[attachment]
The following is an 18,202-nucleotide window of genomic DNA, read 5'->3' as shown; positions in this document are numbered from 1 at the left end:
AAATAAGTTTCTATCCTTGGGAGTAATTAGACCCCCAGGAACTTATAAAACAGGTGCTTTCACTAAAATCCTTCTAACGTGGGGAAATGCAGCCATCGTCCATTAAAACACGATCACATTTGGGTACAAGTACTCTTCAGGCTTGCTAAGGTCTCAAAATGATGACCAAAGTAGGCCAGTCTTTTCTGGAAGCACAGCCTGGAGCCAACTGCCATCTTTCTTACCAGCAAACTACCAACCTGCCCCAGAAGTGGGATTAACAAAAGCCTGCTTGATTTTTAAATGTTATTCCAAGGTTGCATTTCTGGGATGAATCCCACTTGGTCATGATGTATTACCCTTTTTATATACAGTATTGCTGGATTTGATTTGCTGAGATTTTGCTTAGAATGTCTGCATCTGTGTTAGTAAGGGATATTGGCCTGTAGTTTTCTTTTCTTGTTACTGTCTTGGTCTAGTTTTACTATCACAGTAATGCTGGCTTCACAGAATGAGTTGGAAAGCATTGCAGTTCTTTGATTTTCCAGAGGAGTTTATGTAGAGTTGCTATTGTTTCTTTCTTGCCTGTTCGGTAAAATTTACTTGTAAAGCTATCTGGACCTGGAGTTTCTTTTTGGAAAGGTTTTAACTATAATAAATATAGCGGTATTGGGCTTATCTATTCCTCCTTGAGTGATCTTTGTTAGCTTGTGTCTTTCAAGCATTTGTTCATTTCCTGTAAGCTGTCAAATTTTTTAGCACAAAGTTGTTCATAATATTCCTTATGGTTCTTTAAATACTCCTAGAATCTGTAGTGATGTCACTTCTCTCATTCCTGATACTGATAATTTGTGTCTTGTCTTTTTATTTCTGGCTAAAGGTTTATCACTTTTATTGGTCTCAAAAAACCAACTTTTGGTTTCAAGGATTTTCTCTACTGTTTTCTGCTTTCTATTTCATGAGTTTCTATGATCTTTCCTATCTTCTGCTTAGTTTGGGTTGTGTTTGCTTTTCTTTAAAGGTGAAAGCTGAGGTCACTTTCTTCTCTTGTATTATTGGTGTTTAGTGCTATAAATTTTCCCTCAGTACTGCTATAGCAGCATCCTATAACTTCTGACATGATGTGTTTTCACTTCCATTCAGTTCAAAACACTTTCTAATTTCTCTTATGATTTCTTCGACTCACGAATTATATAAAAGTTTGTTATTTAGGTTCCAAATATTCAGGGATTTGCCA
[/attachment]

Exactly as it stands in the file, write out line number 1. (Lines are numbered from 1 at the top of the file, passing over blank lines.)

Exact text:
The following is an 18,202-nucleotide window of genomic DNA, read 5'->3' as shown; positions in this document are numbered from 1 at the left end: